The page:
a chalkboard.
Post by Christopher Webber
When I posted a link to her
recording of "Luonnotar" I fear that some of the anti- camp didn't even
recognise who was singing!
As I recall, I recognized it and didn't particularly like it.
Post by Christopher Webber
They condemn her on the strength of her
second "Four Last Songs" disc and precious little else, probably because
it is so universally famous a recording, and they want to distance
themselves from the herd. In a word, they are being dishonest.
And *this* is the reason why am so "consistently rude" about
Schwarzkopf. Her fans, you among them, simply assume that anyone who
dislikes her singing must be "dishonest" or a "snob", which is a
rather transparent and pitiful way to discredit an opposing opinion.
Worse, some, yourself included, assume that I must be ignorant of the
bulk of her singing. I have listened to many of her recordings,
probably the majority of her recorded output on EMI (she participates
in some very famous recordings, you know, with singers whom I *do*
like). I have heard (and in fact, still own) three recordings of ES
singing the VLL. I have listened, repeatedly, to her Strauss, her
Mozart, and her operetta recordings. I have heard her Wolf and
Schubert Lieder, but have generally avoided her in song. In fact, I
would hazard a guess that I have heard at least as many of her
recordings as some of her fans. I admit that on occasion, I listen to
her in the end of Act 1 of Rosenkavalier, where the verbal specificity
partially compensates for the lack of tonal vibrancy. But I could
very easily live quite happily without ever hearing her again.

So if you're puzzled by my lack of admiration for Madame Schwarzkopf,
you might eschew the convenient epithets and chalk it up to reality:
that you and I have very different tastes and values when it comes to
singing. And if you want to limit my rudeness, stop acting like such
a smug, condescending know-it-all.

Bill
Christopher Webber
2012-12-18 07:59:58 UTC
Reply
Permalink
Post by wkasimer
Her fans, you among them
To correct your misunderstanding ... as I've said several times, I am
not a Schwarzkopf "fan" (or any other singer's) though I did have the
experience as a youngster of seeing her live in concert, in Manchester
towards the end of her performing career. That experience was
unfailingly absorbing, but not overwhelming. She really didn't have a
lot of voice left, but the artistry was impressive. I don't collect her
discs, but take her as I find her (or not) in the repertoire which
interests me.

The rest of your long post frustratingly bears out what I'm trying (very
imperfectly I agree) to articulate, lobbing scatter-gun insults instead
of trying to isolate the qualities which account for Schwarzkopf's
success with those who feel differently from you. I'm sorry you feel
personally offended by the attempt: I will stop banging my head against
your brick wall with pleasure. Either we're curious to expand our
sympathies or we're not.

Still ... given that you have "listened repeatedly" to Schwarzkopf's
Mozart, Strauss, Wolf, Schubert and operetta recordings, you can't
really dislike what you choose to describe as her "nails on a
chalkboard" sound that much, now can you?
JohnGavin
2012-12-18 14:37:56 UTC
Reply
Permalink
The wide range of performers, voices and interpretations represent for me in microcosm the phenomenon of endless relativity, and how completely futile it is to argue in terms of absolutes.

Some of the faux arguments I am reading is that singer x is as popular as she is because of an excellent PR machine (as if this could happen without the basic talent and artistry to back it up).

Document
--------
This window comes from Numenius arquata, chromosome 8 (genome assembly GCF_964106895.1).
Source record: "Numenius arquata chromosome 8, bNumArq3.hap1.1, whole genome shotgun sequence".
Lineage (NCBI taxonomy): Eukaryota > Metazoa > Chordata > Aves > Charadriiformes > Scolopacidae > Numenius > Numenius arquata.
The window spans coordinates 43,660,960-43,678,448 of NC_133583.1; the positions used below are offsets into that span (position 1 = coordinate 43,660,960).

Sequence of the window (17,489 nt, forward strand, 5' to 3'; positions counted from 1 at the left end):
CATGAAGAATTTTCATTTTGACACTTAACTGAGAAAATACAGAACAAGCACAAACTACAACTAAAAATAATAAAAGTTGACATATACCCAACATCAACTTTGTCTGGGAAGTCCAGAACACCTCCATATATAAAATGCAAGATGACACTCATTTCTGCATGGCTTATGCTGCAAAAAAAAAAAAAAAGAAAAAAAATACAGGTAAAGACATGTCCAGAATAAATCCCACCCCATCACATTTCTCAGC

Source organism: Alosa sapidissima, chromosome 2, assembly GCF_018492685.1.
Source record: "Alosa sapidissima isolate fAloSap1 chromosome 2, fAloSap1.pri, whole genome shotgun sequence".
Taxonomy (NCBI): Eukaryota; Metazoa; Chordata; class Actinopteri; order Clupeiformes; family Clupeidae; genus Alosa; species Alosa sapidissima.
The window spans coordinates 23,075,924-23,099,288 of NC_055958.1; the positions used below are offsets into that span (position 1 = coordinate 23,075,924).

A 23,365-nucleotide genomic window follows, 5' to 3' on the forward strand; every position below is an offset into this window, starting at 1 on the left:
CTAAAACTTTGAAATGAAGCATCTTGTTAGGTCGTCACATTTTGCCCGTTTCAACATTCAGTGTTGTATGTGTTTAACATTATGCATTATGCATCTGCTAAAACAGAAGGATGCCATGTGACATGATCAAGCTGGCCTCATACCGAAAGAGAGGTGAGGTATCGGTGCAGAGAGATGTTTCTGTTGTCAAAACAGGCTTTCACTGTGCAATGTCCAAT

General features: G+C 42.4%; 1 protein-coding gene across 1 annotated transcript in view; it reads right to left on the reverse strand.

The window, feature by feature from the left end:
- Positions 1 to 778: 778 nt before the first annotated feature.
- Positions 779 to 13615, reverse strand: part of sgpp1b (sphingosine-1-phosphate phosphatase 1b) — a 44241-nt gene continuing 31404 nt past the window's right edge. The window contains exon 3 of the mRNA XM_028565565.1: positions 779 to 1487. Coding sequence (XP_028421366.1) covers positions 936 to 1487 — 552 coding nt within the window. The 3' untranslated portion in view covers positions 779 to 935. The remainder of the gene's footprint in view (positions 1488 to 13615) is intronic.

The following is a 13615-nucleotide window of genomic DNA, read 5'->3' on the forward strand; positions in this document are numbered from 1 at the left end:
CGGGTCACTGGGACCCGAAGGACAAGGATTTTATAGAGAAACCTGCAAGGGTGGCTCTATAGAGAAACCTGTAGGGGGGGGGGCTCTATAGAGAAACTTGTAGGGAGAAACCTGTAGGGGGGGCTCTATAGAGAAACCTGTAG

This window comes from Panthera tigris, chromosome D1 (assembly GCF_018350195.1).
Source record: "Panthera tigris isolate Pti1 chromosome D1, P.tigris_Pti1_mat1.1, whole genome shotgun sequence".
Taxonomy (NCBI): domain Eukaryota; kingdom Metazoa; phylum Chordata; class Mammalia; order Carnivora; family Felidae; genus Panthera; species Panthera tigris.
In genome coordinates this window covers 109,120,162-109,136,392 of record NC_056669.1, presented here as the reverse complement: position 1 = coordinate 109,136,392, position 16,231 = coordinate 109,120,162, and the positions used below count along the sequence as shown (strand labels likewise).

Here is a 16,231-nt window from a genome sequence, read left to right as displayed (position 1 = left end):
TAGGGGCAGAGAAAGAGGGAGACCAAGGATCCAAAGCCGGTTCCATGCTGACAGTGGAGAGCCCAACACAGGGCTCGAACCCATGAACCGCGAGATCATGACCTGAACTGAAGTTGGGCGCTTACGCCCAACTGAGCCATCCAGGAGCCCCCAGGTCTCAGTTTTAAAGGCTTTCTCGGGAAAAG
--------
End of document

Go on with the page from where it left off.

If you knew more about the basics of singing you would not like singer x. (As if the techniques of good singing are ends in themselves rather than a means to a greater end).

What is never said is "I must have a blind spot when it comes to her, because I know that thousands of people adore her singing." Why don't we ever seem to read this sort of admission here?

If that dimension entered into the discussion, it might go in a significant and constructive direction.
Frank Berger
2012-12-18 14:48:56 UTC
Reply
Permalink
Post by JohnGavin
The wide range of performers, voices and interpretations represent
for me in microcosm the phenomenon of endless relativity, and how
completely futile it is to argue in terms of absolutes.
Some of the faux arguments I am reading is that singer x is as
popular as she is because of an excellent PR machine (as if this
could happen without the basic talent and artistry to back it up).
If you knew more about the basics of singing you would not like
singer x. (As if the techniques of good singing are ends in
themselves rather than a means to a greater end).
What is never said is "I must have a blind spot when it comes to her,
because I know that thousands of people adore her singing." Why
don't we ever seem to read this sort of admission here?
If that dimension entered into the discussion, it might go in a
significant and constructive direction.
I think singers (all art for that matter) can be judged on the basis of
objective criteria. That doesn't mean you have to "like" art that scores
well, or shouldn't or can't like art that doesn't score so well. It would
be ludicrous to say there is no such thing as talent and equally ludicrous
to say the preferences don't matter.
Herman
2012-12-18 18:50:06 UTC
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Permalink
Post by Frank Berger
I think singers (all art for that matter) can be judged on the basis of
objective criteria.
Of course you would.

Roland van Gaalen
2012-12-18 14:53:31 UTC
Reply
Permalink
Post by JohnGavin
Some of the faux arguments I am reading is that singer x is as popular as she is because of an
excellent PR machine (as if this could happen without the basic talent and artistry to back it up).
This begs the question.